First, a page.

Saturday, December 23, 2006

Kushiel's Scion; J. Carey

Written by Jacqueline Carey and published this past June by Warner. It is the first of a new trilogy which follows on after the end of the original Kushiel trilogy. I'm on the fence about whether or not a new Kushiel reader would have to read the last book (Kushiel's Avatar) in the previous series. I suppose reading KA would be helpful because it would explain relevant historical background and provide character motivation for the current book. OTOH, there is probably enough background detailed in Scion that a new reader could get away with avoiding Avatar. I guess it depends on how much background and detail you want and if you have enough stamina to read both books in a row.

The main character is Imriel no Montreve de la Courcel, third in line to the throne of Terre d'Ange. Kushiel's Scion, at its heart, is Imriel's coming of age tale. Ms. Carey has done an admirable job portraying pretty typical teenage angst amid a twisted and complicated tale of political intrigue. Imriel himself has been deeply emotionally and physically scarred in his young life; by his mother, by the political and cultural mess she created and then left him to, by his capitivity and slavery in what we would likely call the Middle East.

There are two scenes which stand out in my mind. First Imriel's visit to Balm House on the eve of his sixteenth birthday. Second, his visit to Valerian House with his Shahrizai kin (his mother's folk). Another issue that arises which I feel is particularly well done. Imriel has a torrid affair which exposes both his faults and his strengths. Carey shows how lust and desire can overpower a person's better judgement and common sense. Imriel's age is a factor, yet Carey reveals the universal truths of troubled but compelling- almost irresistable- relationships.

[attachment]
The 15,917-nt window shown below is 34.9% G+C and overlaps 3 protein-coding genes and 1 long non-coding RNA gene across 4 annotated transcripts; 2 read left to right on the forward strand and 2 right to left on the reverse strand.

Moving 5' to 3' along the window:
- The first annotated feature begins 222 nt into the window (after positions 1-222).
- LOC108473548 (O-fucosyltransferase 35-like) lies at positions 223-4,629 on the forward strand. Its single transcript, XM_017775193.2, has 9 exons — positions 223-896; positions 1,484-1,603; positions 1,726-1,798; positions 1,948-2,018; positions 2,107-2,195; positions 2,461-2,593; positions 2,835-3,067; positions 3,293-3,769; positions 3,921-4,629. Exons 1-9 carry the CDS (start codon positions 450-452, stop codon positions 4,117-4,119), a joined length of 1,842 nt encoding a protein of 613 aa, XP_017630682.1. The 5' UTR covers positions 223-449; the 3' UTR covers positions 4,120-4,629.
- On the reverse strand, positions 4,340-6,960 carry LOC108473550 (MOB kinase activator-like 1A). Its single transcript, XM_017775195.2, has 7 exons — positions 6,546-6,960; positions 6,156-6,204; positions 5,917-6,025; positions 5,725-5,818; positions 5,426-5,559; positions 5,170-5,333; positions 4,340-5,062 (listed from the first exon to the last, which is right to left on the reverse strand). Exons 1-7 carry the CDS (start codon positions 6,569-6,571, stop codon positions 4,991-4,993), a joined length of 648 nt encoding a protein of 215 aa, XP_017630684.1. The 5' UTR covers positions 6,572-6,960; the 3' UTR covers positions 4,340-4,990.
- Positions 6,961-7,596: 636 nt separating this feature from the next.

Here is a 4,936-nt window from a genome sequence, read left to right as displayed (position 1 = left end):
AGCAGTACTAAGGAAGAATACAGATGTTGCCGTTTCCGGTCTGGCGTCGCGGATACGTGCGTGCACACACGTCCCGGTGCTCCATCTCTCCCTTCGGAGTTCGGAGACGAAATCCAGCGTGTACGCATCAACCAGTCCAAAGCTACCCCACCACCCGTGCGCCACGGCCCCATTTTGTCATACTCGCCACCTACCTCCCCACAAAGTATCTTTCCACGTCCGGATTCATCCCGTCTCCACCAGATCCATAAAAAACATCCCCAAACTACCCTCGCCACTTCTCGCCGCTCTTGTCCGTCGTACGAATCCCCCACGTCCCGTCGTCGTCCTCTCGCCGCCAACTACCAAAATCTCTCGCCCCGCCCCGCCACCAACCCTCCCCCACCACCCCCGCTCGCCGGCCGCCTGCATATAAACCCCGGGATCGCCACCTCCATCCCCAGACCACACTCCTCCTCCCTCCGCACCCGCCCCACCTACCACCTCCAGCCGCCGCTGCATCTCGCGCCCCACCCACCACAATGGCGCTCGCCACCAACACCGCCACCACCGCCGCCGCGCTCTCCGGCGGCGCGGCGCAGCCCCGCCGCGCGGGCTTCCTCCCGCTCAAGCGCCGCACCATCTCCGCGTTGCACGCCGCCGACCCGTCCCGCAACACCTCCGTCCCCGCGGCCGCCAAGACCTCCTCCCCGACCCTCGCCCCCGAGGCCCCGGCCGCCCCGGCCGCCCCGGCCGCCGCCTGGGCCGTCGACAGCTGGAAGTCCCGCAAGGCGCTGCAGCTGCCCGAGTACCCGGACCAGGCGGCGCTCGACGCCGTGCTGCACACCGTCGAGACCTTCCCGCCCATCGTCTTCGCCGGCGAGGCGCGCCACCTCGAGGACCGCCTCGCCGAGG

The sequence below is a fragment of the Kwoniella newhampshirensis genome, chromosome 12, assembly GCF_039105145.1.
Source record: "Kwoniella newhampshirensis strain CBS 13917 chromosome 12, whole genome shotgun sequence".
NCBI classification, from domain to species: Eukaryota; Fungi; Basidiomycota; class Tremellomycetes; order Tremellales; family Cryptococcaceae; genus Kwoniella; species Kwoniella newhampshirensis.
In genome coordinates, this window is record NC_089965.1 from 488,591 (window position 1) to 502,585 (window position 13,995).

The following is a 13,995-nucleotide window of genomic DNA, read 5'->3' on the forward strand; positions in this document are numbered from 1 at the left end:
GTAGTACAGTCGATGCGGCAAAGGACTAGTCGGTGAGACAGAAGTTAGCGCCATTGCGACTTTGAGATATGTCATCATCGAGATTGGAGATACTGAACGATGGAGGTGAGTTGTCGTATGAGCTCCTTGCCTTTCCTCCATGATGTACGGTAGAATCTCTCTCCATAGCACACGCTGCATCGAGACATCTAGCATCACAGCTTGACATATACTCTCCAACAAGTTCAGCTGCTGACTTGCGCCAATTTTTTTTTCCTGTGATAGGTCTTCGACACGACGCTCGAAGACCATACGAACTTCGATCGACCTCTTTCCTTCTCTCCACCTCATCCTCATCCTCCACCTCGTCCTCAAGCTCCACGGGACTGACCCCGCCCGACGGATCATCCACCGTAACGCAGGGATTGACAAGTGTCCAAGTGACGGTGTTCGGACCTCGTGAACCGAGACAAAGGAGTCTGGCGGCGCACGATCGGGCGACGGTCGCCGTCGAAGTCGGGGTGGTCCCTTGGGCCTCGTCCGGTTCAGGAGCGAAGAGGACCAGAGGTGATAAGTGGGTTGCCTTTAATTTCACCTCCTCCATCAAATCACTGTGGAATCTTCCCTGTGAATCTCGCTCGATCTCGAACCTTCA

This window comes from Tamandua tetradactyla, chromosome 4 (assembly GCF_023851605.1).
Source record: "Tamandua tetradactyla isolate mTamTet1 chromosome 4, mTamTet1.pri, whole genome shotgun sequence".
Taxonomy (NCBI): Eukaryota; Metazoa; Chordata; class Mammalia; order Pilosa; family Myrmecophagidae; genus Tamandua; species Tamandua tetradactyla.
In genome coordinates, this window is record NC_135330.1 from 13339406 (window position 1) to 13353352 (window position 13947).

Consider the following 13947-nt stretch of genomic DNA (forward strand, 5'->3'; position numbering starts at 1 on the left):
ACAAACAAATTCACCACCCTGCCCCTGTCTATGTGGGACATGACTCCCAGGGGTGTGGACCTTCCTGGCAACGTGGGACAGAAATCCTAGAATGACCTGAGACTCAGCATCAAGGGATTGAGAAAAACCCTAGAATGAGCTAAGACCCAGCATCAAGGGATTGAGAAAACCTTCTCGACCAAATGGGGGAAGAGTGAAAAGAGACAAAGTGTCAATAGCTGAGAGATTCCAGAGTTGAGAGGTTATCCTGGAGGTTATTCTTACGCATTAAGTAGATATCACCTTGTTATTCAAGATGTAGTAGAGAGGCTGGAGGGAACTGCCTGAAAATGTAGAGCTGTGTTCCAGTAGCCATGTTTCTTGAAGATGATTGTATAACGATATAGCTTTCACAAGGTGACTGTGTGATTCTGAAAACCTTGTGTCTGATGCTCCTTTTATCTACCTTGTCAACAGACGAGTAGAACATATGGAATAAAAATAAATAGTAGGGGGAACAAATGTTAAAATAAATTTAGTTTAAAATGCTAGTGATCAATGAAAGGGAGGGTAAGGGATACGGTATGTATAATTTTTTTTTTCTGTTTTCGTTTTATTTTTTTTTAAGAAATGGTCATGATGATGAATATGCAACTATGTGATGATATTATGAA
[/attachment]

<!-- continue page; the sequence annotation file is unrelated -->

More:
Much of Scion involves character building. I'm a little surprised I found a teenager to be quite so compelling. Perhaps Imriel was a little..I don't know naive. Blind to certain situations and repucussions. Things which could be attributed to his age. Imriel learns that one's fate isn't predestined by the traits and circumstances one is born into. Life is what one makes of it. Too he learns sometimes one has to decide between two bad choices- life isn't neat or clean or easy. Difficult lessons at any age I think.

There is plenty of action to go around, but much of it seems to be for Imriel rather than advancing the overarching plot. Then again, this is only the first book of the new series, so who knows which events will prove more important than others? I very much enjoyed this book & highly recommend it to you.


CindyS said...

Hmmm, I have yet to read the first trilogy but do have the first in my TBR pile. I have been dropping in but the last few times I could barely see the screen I was so tired - I am getting up at 7am and in bed by 10pm but there were a few nights I was fighting to stay awake.

On that note I wanted to say I'm glad to hear the GF was able to go home and I hope Son #1 gets to see her!

I just now got to read your Advent Tour and I love your Christmas Memory - I rarely like people in art but some of my favourite have snow ladden streets and cheerfully dressed shoppers. And I'm a real sucker for the moonlight ;) I haven't listened to the music yet because I would have to get up to turn the speakers on and its the first time I've sat today so it's not happening!

And Christmas lights - Grrrrrr.


Bookwormom said...

Merry Christmas Cindy! I hope Santa brings you what you asked for!